WINNER: Titan (6) via submission in 11:00. (***)


TJP had support from Callum Newman and Francesco Akira, who came out with him but returned to the back. Given the history between War Dogs and United Empire I was surprised this was not our main event. I was even more surprised when I saw what the actual main event was.

For two men who were in an actual blood feud for a long time, the match started slower and more reserved than I expected. It was still less than a minute before Connors was throwing TJP around on the outside of the ring, but I was looking for an on-sight brawl.

For some reason, Connors decided he needed to take TJP’s United Empire flag and drop an elbow on it, then make snow angels on it. I guess that’s kind of insulting? We got the “body slam poor Shoma Kato on top of my opponent” spot again of course, which is way funnier than it has any right being.

TJP showed here that he is a very smooth operator who can work with just about anyone. He can wrestle a submission style but also looks very at home in the air. At one point he countered a spear from the apron to the inside by hitting an Orton-style draping DDT. He turned Connors’ snap powerslam into the Pinoy Stretch, and at times looked like a Jay White kind of counter wrestler.

You would think, given my 35 years of wrestling fandom, that I would have picked up on the fact that such periods of dominance usually mean you are losing a match. Connors pushed the ref into the ropes to crotch TJP on the top rope and hit a superplex into No Chaser to pick up the win.

It was a solid match, but not great. The lack of physicality, especially early, was hard for me to mentally overcome and I think hurt my overall perception of the match. TJP’s abysmal run continues, but there are six rounds left so anything could still happen. Connors has Fujita next, and you have to think that match will be an important one for both men. TJP has Bushi, and you would have to expect him to win that…right?

Winner: Clark Connors (4) via pinfall in 13:00. (***1/2)


No part of me wanted this match to be a main event. Sure I know they have some history, but Bushi is so plain and Desperado is still growing on me.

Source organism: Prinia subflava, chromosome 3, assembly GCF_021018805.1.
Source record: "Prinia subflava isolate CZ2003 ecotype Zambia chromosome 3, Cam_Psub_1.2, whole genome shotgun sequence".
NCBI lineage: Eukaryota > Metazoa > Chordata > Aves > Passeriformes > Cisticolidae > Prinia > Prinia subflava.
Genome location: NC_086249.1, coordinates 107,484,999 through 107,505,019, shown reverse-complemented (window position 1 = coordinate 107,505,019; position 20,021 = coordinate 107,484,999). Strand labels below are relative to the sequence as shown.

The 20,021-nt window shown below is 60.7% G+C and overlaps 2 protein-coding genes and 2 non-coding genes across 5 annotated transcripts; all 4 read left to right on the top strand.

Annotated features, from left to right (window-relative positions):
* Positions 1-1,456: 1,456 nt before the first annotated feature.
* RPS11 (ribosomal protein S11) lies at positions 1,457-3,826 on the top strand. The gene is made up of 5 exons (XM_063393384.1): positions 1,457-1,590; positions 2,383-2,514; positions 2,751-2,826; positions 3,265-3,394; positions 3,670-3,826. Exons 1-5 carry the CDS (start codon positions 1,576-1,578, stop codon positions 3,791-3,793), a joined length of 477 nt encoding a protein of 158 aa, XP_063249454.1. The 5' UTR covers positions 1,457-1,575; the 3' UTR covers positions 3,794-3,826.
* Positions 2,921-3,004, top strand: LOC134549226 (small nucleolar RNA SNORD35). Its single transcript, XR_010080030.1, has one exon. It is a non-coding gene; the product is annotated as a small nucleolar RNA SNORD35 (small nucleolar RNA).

To the credit of both masked men, they delivered an eminently watchable match. With both of them using leg submission finishers, they targeted each others’ legs throughout. While that sounds like it should be good psychology, it leads to a situation where both men are (or should be) struggling to stand. That takes away a lot of offence or, if it doesn’t, it necessitates a degree of no-selling.

They managed to avoid that trap by making me suspend my disbelief. The cynical wrestling pundit in me normally notices these things, but when a match hooks me I am more able to overlook the transgressions. In this case, the action between the leg work and the finish was minimal. More to the point, they would show pain in their legs after hitting a move. It made sense to me on some level, at least.

El Desperado got the entirely unsurprising win by countering MX into Numero Dos, which (unlike a lot of things this year) was LESS impressive than it sounds. One thing New Japan has mastered, and which AEW could really benefit from doing, is throwing in upsets during tournaments. It makes even matches like this have a degree of uncertainty so that you’re almost afraid to miss something.

The match outdid my expectations, but not to the point where it felt like a New Japan main event. Even during BOSJ you expect more from the final match, especially in terms of length. People have made all sorts of comments and theories about the decline of NJPW gates, and I agree with most of them. I have not seen many address the sharp decline in match quality though, which for a promotion that hung its hat on that for so long is a real issue.

WINNER: El Desperado (4) via submission in 13:00. (***)

B Block


Both men have been somewhat surprising so far, though it is still very early in the tournament. I thought Akira would be a favourite given how over he has been recently, and I expected Kushida to prop up the bottom of the table. Instead Kushida has looked five years younger and Akira has not really elevated his stock at all yet.